We all know that we can do cleanup for a try-catch block using the finally clause. How would would you do the same thing for an application? For example, if you are using some database resources, how can you guarantee that your application will free resources when it shuts down? Will your approach work if the user presses Ctrl + C? Or for that matter anything short of a power-off?

A relatively unknown feature in Java is a JVM shutdown hook. A shutdown hook is literally like a finally clause. It is called when the program is about to exit - either normally or abnormally. Setting it up is extremely simple. Here's how you do it.

First create a class that extends the Thread class (not sure why not the Runnable interface. Maybe they hadn't explored Programming To Interfaces then!) and put the code you want to get executed when the program is about to exit.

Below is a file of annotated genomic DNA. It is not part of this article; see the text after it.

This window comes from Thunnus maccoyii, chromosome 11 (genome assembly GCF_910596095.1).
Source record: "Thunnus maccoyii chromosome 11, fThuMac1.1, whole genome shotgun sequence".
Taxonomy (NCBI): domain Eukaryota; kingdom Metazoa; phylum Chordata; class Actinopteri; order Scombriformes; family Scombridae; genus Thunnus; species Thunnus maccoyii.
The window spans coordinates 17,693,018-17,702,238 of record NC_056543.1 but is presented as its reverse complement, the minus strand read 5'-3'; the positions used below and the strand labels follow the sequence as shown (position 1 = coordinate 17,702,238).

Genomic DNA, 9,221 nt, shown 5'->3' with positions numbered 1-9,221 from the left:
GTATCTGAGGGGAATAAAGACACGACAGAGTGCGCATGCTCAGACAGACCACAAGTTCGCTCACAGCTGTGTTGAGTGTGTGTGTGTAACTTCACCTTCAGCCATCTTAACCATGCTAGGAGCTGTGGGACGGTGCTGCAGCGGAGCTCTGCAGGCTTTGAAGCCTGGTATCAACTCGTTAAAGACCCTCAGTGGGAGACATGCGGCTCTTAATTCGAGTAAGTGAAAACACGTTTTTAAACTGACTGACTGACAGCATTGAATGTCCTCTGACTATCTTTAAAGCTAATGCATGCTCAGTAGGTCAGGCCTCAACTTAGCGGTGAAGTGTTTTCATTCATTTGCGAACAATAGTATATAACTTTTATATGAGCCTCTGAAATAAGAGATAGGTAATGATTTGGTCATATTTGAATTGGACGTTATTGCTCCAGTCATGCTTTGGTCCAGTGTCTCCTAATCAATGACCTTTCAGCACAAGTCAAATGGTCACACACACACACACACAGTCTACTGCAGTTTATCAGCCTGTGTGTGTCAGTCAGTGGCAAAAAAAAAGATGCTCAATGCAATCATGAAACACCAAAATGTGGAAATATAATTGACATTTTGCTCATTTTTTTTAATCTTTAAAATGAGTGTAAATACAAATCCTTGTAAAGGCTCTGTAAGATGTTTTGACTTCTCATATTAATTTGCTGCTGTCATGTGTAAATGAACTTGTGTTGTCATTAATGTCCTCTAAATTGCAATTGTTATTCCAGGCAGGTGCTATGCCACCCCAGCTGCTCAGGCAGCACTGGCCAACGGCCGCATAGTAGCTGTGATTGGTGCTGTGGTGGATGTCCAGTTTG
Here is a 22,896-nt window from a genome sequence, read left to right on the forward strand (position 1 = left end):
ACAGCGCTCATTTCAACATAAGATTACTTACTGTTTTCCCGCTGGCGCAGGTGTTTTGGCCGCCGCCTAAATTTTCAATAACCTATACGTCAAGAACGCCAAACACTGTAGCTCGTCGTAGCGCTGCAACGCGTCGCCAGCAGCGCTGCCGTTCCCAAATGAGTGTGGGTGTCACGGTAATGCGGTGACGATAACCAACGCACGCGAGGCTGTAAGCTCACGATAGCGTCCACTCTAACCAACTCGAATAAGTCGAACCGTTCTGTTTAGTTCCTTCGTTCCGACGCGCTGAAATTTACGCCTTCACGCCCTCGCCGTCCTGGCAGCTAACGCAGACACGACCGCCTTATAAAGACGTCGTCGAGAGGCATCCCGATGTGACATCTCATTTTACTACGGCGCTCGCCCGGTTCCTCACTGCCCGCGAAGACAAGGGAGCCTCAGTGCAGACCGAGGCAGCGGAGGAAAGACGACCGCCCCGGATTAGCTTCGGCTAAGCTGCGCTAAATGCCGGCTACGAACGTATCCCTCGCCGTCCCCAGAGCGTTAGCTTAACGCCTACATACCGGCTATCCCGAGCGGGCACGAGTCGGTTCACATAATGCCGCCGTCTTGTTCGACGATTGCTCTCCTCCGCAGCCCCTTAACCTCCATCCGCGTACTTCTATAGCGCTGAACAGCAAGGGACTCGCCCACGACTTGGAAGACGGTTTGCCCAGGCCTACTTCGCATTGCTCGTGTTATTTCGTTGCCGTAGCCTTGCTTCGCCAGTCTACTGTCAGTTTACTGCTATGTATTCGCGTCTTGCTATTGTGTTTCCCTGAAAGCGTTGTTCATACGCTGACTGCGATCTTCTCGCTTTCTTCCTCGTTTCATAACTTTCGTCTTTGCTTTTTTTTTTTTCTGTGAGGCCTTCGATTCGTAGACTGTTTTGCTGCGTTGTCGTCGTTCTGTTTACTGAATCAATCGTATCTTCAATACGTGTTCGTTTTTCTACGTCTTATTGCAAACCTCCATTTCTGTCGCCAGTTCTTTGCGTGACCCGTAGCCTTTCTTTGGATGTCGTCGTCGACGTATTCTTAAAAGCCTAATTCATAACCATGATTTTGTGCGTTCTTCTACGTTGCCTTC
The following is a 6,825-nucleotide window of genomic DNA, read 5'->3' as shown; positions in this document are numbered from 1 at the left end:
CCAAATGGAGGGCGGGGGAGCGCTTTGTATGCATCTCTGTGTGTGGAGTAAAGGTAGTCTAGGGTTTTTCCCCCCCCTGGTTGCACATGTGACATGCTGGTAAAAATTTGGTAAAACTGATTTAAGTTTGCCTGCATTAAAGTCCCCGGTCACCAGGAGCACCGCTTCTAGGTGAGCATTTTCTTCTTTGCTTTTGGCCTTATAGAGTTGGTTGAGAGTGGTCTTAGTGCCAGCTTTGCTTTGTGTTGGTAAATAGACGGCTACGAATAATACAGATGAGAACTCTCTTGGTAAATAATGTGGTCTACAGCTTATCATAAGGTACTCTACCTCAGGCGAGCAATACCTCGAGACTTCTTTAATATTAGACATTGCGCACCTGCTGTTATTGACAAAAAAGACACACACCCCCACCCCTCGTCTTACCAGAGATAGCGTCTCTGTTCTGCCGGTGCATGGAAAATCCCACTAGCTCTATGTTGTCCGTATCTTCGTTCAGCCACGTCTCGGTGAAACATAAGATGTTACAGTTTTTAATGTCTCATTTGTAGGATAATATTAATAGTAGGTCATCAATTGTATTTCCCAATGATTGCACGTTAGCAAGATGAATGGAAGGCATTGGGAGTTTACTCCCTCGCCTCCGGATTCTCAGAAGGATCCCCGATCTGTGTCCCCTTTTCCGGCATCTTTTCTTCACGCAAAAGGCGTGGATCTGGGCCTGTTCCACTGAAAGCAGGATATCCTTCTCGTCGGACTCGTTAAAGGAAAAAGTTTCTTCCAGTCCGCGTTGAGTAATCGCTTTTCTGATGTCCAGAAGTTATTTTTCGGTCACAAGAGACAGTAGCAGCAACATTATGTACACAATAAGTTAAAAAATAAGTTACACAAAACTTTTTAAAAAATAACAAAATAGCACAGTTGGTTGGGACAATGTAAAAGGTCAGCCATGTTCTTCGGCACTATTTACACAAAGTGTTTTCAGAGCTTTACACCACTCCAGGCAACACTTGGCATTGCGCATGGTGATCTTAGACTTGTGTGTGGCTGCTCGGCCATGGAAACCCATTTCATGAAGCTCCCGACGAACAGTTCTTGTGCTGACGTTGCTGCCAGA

package com.cssathya.examples;
public class MyShutdownHook extends Thread {
  public void run() {
            // Your shutdown hook runs here. For example, cleaning database resources.

Once done, register your shutdown hook with the current JVM.

package com.cssathya.examples;
public class MainApplication {
public static void main(String[] args) {
MyShutdownHook shutdownHook = new MyShutdownHook();
// Other stuff

This will ensure that the code inside the run() method of your Shutdown Hook will get executed when the JVM exits normally or abnormally, including Ctrl+C interrupts.

This is a much cleaner and more robust way to perform cleanup in your application.